2012-03-01 / Opinions

Book Review

Escape from Paris

Carolyn Hart has written many mysteries and won many literary prizes. Escape from Paris, however, is from her early career when she wrote suspense novels. She has stated that she was a child during World War II, and that the war dominated their lives.

This story, set in 1940, is a favorite of hers. When it was first published, in 1982, she had to cut 38,000 words. Now it has been published in the original version.

The novel opens with vignettes of people in Coventry, England, (“And nothing will ever happen in Coventry,”) Germany, where Jews are being loaded on boxcars, and Pearl Harbor, where two young American sailors are planning to “re-up” because Pearl’s an easy berth.

The plot begins with two sisters, Linda and Eleanor, Americans living in German-occupied France. Eleanor has been taking Red Cross packages to wounded soldiers in a military hospital. Linda takes her turn one day and the suspense begins. An English soldier asks her to help him escape before he is sent to a prisoner-of-war camp. Eleanor has refused to leave until she gets word from her French husband, who has been missing since Dunkirk. (If you have forgotten some of the details, this book will remind you about the early days of the war.) Linda agrees to help Michael, and realizes belatedly that she’ll have to take him to their apartment.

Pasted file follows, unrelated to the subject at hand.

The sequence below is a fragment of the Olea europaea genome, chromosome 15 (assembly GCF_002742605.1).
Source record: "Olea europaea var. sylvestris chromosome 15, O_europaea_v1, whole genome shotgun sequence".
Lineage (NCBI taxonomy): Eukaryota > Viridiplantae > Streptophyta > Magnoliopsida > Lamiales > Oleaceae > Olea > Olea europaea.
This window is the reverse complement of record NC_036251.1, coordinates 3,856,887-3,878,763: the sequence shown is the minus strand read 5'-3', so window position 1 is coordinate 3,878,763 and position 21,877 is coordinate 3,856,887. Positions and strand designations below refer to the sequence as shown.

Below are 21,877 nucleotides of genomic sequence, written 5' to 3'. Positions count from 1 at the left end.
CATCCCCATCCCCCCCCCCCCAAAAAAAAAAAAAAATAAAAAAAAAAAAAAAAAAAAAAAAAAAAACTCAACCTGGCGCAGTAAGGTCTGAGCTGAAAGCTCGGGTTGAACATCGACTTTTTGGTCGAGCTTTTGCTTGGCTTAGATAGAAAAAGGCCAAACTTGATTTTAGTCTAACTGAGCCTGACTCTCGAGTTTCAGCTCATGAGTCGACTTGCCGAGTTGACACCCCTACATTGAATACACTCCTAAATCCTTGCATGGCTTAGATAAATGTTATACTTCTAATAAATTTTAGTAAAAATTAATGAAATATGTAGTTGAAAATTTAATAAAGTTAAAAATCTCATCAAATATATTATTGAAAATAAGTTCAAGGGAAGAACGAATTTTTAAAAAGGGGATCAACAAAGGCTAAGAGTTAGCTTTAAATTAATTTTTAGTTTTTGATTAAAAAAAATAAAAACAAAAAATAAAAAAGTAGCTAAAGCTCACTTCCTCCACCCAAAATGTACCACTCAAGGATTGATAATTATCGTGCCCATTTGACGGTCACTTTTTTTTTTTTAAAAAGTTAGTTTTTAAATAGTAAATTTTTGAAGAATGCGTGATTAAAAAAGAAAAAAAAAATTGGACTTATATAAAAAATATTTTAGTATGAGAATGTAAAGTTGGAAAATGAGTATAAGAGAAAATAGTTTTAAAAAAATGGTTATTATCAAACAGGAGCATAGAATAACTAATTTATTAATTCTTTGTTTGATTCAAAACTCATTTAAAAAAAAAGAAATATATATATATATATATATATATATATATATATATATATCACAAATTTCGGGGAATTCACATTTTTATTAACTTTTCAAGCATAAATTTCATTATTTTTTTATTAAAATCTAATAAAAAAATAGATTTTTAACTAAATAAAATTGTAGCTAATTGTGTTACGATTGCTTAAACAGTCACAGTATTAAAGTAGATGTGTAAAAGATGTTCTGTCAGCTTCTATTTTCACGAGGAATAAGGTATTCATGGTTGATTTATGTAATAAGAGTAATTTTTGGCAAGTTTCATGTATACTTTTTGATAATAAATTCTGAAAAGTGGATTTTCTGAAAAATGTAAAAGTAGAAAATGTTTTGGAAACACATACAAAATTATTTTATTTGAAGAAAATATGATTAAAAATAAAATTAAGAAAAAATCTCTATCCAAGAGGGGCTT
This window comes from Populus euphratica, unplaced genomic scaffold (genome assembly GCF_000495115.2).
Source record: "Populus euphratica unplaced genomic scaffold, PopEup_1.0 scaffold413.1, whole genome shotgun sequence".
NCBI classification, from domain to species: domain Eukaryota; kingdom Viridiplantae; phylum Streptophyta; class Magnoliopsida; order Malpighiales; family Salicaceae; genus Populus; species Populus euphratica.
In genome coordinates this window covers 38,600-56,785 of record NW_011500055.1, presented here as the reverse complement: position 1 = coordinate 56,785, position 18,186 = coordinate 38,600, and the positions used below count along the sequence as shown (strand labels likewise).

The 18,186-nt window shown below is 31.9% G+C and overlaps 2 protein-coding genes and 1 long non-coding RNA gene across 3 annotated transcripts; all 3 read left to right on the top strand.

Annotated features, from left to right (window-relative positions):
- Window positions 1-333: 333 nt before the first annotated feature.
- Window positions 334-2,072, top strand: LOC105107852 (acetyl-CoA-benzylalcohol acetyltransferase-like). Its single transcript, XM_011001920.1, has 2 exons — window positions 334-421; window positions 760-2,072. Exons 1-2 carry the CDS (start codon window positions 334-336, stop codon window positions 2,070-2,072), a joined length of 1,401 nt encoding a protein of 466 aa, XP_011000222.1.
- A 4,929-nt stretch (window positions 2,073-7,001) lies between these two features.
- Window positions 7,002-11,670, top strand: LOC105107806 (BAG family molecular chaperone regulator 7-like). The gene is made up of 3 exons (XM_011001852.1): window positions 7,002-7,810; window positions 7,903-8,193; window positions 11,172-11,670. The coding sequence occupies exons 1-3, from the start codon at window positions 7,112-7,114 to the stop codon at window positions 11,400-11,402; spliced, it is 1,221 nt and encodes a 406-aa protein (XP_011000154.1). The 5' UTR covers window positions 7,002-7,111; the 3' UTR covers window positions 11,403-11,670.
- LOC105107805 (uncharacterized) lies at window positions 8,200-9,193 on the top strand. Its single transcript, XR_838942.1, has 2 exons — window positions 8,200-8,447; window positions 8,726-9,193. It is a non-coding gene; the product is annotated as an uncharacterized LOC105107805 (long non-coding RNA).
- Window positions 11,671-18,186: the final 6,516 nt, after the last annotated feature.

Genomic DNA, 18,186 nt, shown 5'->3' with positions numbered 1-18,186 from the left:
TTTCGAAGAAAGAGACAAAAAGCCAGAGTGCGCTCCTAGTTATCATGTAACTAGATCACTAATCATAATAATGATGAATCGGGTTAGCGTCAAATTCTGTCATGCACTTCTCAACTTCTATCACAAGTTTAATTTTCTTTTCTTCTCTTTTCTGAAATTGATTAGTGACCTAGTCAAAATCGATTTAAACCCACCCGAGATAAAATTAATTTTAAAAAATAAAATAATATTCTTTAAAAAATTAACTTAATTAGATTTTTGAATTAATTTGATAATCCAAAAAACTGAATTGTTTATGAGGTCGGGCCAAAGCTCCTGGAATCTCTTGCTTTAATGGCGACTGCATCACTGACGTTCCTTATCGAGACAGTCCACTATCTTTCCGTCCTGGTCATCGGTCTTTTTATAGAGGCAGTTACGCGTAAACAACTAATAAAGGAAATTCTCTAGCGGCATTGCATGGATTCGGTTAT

The German soldiers, though usually friendly to Americans in the early days of the war, are a constant threat. Posters indicate that anyone found harboring English flyers will be subject to arrest. Danger is everpresent from the Gestapo, but a special villain is Major Erich Krause. He is loyal to the German army but is especially vigilant because his superior officers want those “enemies” found.

As Eleanor and Linda search for help, in increasing danger, minor characters, good and bad, add layers of interest. A neighbor is planning to turn them in, in order to save herself; a friend lends them money, but may be in trouble from her servants. Eleanor despairs of her husband’s survival and worries about her young son, still in school but resourceful and helpful.

A good romantic suspense novel has to have romance. So in the midst of their gathering and sending the English to safety, one wounded man, Jonathan, must be nursed back to health by none other than Linda. A kind French doctor is endangering her own life by caring for those in danger, including Jonathan.

Eleanor finds a priest who is part of an escape system, and over 50 men are sent on to possible freedom from the sisters’ apartment. The question is whether Jonathan will be well enough to join them, and then the system is probably compromised when two members of the chain are arrested.

The narrative moves between Linda and Major Krause, as he seems to be closing in on the apartment. The priest advises them to be ready to leave. Linda reluctantly applies for permission to go back to the United States, and that act alerts her enemies.

Escape from Paris is available at the Mary Willis Library.

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